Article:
Short Stacks


Hi and welcome! I’m Tom from @pancake_analytics. In our short stacks section you’ll find quick analytics metaphors and comic con references. In other words here’s the comic con example over everything you’re search in google for! Just scroll below and broaden your knowledge!


Propensity modeling has been around since 1983 and is a statistical approach to measuring uplift (think return on investment).
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The goal is to measure the uplift of similar or matched groups. The heart of this approach lies within two machine learning approaches (segmentation and probability).
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All in all Tony Stark has built a propensity score and targeting system into the avengers upgraded armor.


So you’re the newly appointed leader of shield and have to create multiple new avengers teams.
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You need to spread your talent and be as represented of the entire super hero community (you don’t know what threats may arise).
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Bruce Banner, when he’s not an big green rage monster and Hank Pym will agree: try Stratified random sampling!
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This approach involves the division of a population into smaller groups known as strata. The strata are formed based on members’ shared attributes or characteristics.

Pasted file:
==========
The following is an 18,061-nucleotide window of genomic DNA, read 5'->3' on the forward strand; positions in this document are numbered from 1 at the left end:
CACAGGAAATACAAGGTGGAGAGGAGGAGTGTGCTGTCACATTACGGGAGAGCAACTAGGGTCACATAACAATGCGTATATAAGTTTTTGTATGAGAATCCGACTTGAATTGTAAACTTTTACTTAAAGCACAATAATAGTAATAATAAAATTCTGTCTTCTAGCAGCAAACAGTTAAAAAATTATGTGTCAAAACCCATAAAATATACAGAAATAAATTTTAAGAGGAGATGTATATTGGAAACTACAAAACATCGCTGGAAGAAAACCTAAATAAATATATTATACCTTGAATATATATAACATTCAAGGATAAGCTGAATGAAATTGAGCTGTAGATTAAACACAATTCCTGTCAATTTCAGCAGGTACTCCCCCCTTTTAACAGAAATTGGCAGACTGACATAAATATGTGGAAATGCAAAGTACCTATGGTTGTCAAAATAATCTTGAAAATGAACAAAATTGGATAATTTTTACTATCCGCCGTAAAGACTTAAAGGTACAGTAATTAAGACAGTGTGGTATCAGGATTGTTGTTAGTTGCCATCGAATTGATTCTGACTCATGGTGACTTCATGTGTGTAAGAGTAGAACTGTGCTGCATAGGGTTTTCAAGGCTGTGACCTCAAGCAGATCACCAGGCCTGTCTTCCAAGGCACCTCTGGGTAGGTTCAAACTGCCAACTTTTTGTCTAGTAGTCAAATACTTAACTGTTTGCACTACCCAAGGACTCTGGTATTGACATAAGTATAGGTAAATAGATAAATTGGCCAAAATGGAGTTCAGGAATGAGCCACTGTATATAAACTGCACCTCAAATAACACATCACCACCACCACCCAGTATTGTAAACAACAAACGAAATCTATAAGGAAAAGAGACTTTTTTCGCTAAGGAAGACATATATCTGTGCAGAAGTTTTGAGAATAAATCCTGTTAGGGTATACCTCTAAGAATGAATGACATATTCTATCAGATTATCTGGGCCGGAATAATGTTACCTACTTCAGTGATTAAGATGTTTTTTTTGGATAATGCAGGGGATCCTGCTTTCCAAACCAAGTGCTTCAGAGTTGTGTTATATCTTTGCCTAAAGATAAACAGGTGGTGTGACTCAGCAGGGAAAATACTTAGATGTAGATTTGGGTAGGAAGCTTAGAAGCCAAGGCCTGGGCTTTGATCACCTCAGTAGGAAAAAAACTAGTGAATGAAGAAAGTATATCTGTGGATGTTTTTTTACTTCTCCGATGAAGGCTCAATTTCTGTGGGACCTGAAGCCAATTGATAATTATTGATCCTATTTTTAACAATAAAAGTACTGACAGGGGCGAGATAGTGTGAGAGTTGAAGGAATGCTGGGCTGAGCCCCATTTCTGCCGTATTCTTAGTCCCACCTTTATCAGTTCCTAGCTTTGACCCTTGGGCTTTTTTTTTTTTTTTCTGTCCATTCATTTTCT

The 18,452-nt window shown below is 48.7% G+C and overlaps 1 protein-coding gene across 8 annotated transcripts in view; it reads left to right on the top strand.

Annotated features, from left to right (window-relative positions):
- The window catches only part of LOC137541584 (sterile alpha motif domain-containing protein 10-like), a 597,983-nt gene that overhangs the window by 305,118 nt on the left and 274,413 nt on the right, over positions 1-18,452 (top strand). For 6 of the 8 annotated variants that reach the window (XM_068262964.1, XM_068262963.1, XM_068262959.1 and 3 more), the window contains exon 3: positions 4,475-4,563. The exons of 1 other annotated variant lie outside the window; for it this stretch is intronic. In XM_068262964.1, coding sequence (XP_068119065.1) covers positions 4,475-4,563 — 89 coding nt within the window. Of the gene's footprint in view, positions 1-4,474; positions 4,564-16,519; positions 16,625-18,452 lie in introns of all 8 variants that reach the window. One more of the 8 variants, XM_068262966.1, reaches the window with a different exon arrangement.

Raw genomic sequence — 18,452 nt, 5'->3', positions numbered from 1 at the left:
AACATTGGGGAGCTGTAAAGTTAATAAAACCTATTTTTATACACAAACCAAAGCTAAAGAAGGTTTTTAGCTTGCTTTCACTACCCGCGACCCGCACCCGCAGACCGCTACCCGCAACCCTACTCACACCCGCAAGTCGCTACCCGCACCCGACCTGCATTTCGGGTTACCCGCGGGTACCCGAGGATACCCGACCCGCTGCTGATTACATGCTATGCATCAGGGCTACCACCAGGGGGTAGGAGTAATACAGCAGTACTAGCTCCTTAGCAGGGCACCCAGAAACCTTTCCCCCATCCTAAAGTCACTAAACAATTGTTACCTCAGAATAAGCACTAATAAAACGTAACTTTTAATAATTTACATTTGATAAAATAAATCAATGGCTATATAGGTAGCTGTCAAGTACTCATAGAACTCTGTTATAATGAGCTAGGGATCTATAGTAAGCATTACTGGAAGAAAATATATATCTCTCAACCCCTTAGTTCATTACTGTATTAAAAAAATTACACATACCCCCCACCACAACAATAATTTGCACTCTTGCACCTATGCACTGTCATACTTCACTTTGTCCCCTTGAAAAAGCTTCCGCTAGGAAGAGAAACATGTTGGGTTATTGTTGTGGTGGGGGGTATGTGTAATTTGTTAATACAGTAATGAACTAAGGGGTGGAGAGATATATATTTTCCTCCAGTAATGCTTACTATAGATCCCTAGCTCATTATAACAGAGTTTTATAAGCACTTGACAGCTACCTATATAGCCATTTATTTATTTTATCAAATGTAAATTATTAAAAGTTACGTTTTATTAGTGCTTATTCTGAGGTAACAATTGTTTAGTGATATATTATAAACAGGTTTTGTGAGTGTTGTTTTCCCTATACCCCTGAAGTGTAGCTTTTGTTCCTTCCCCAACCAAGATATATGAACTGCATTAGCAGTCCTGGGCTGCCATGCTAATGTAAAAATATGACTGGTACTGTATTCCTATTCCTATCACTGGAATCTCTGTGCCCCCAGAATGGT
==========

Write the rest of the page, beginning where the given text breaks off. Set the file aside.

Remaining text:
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You can put parameters in place before stratification, through univariate analysis.
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Reason is you want your avengers team to be similar with only minor deviation on key saving the day components. Think west coast avengers, not Great Lake avengers 🤣👌


Let’s enter the data science equivalent of the spider verse: Random Forest Decision Tree.
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A random forest will run multiple decision trees (usually 100), kicking out a sample and train set, randomly choosing variables.
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At the end your output will give you, ranked by importance, the top independent variables used to determine your dependent variable.
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It’s the same as having 100’s of Spider-Men, all slightly different fighting for the same cause!
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I love using the random forest as a prep step to build better regression models.


Lets examine one of the techniques I often use in my data stories: Linear Regression 📈The overall idea of regression is to examine two things:
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1) does a set of predictor variables do a good job in predicting an outcome (dependent) variable?
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2)Which variables in particular are significant predictors of the outcome variable, and in what way do they–indicated by the magnitude and sign of the beta estimates–impact the outcome variable? These regression estimates are used to explain the relationship between one dependent variable and one or more independent variables.
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Applying a linear regression I’m able to predict the impact of cups of coffee ingested by detective pikachu vs clues found by detective pikachu ☕️ ⚡️ 🥞